Stuttering won’t stop her

Taylor Watson inspires as a person who stutters


Helping Hand Patricia Boyd is helping Taylor Watson with her stutter. To be a speech pathologist, you need two years of training and a bachelor’s degree.

Camm Pollmacher, News Editor

Junior Taylor Watson has a stutter and isn’t afraid to let you know. Watson has lived with the neurological disorder of stuttering since the age of five and has inspired many of her teachers and friends with her journey as a person who stutters.
Taylor recently wrote an article for The Stuttering Foundations national Fall 2018 newsletter about how stuttering has affected her life.
“I’m going to have the stuttering all my life. It doesn’t make me who I am, so I said ‘you know what…It’s a gift to me so I’m going to use it’,” Taylor said.
The theme of Taylor’s article is you are never going to get your point across if you don’t say your point.
“You have to have a strong mind. Make sure that you have thick skin because some people may not really understand [your stutter] so you have to sometimes tell them that you stutter,” Taylor said.
Watson meets with speech pathologist Patricia Boyd once a week to work on her stutter and talk about situations that may make a person who stutters feel uncomfortable.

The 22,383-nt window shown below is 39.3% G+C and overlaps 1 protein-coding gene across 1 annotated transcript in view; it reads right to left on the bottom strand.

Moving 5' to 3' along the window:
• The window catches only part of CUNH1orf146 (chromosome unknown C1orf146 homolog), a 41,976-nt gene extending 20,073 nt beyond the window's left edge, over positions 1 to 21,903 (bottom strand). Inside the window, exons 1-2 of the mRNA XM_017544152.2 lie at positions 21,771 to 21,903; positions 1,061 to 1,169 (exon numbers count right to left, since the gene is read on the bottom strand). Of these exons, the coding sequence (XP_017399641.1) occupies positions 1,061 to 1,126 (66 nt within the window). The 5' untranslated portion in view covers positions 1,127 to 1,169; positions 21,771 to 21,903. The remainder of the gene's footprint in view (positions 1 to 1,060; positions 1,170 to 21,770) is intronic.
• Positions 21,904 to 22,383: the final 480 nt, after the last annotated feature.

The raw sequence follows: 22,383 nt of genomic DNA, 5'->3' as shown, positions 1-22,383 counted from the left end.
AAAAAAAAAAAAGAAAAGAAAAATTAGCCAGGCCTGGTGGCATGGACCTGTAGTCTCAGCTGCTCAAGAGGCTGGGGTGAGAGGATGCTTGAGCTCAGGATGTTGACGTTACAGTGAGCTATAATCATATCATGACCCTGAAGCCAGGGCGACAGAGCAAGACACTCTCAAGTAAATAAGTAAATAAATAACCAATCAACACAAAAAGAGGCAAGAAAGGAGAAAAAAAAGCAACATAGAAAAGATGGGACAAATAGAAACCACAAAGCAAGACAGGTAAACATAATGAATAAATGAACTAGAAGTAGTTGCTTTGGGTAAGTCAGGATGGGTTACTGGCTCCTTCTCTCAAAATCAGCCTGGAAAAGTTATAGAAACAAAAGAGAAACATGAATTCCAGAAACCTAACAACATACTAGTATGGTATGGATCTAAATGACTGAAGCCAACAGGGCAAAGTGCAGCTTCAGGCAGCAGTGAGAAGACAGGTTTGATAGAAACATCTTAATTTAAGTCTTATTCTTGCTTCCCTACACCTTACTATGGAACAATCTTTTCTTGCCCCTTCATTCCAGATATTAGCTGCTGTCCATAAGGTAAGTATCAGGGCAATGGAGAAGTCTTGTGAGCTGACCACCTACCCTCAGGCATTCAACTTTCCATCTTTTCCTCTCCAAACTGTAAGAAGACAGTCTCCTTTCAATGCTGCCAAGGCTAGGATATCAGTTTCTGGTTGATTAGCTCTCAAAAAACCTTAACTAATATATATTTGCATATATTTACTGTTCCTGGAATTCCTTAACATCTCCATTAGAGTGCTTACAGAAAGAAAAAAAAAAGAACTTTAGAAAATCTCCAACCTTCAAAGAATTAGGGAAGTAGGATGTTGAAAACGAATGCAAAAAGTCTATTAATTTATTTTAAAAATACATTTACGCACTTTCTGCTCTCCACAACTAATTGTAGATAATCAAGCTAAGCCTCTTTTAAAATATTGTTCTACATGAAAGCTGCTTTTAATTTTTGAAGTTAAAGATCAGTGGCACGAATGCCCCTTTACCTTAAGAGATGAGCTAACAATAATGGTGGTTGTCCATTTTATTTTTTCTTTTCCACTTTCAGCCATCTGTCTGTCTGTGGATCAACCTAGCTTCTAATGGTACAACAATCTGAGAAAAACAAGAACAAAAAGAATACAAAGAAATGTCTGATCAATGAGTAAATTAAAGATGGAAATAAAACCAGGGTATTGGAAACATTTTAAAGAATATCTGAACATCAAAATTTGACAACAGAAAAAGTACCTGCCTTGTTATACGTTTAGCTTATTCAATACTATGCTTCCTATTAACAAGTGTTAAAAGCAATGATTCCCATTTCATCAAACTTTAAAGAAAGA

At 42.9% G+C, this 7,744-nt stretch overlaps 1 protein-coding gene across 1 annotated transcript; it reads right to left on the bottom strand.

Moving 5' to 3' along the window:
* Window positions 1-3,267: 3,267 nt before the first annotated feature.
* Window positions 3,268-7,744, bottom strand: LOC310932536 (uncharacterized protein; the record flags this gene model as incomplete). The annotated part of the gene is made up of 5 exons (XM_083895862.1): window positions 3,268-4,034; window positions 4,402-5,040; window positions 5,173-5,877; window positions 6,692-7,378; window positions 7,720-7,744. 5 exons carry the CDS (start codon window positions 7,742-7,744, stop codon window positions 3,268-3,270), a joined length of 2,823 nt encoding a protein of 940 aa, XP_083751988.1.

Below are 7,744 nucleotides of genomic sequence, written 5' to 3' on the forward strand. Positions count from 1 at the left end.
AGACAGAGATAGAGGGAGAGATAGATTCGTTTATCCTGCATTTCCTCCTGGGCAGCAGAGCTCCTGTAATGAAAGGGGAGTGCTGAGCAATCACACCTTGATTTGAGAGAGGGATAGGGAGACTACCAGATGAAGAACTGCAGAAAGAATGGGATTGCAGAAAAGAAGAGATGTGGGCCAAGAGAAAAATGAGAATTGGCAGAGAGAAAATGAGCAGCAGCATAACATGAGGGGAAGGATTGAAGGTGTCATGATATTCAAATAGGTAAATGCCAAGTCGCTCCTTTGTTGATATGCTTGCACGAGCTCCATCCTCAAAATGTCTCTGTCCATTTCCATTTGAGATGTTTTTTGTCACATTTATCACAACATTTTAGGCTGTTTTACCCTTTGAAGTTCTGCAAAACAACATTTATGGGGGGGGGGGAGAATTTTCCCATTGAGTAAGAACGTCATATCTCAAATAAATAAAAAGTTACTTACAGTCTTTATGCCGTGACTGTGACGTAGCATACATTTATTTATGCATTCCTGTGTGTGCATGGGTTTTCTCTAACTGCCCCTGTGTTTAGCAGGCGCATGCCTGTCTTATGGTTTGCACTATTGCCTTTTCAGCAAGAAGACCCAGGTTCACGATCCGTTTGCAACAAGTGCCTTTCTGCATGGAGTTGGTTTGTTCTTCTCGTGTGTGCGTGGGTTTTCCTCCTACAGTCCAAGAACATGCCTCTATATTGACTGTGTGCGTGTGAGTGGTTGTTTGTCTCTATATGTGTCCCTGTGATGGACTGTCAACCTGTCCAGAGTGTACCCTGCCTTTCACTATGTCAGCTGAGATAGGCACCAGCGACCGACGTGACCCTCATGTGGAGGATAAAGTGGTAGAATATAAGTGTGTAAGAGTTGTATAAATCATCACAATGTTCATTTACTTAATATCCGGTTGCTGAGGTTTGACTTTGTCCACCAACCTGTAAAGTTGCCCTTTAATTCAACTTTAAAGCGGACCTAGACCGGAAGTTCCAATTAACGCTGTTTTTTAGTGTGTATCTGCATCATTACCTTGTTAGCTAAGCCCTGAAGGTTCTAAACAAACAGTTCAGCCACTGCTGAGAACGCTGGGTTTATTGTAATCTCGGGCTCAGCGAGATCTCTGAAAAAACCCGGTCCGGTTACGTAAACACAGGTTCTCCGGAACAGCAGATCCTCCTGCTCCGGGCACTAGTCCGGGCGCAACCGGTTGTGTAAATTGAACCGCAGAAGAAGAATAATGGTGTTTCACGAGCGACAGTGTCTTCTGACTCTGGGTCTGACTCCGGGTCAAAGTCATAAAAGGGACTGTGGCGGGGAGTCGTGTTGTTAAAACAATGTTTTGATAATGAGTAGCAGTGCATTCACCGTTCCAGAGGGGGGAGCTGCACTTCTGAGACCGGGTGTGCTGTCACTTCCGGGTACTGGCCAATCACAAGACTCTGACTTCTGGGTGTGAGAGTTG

“Her level of confidence, which is the number one thing that I want to see in my students, to be able to advocate, to be able to say what they want to say when they want to say it,” Boyd said.
Boyd has worked at H-F for 25 years and has been inspired by Watson’s bravery in confronting people who don’t understand stutters. Boyd has only worked with a handful of females as four times more males stutter than females, so she said working with Watson is a special opportunity.
“She made a conscious decision in Junior High that stuttering would not define her, and it wouldn’t limit her; she just lives that,” Boyd said. “She has a lot of things to say as we all do, and the reason that I’m capitalizing on her is because this is very passionate for me.”
Boyd said that her main goal as a speech pathologist is to make her students effective communicators and that Taylor is an exceptional communicator.
“[Mrs. Boyd] has really helped me with the ins and outs of stuttering,” Taylor said. “I feel like talking is so much easier for other people, but for people who stutter, we have to take the time out and really understand each thing that we say and do.”
Taylor’s father Angus Watson has also lived with a stutter for 40 years and displays that his stutter has brought him closer to his daughter. He has the same stutter as Taylor but has learned to control better so most people don’t notice.
Taylor’s American Literature teacher Reginald Brown said that Taylor’s strength is admirable as many students with similar conditions lose the desire and motivation to participate.
“Taylor doesn’t struggle at all with communicating in class. Taylor is able to communicate effectively in her writing as well as orally during class discussions and group projects,” he said. “Her speech impediment doesn’t impede upon her success at all and she never uses it as a crutch or an excuse not to put her best foot forward.”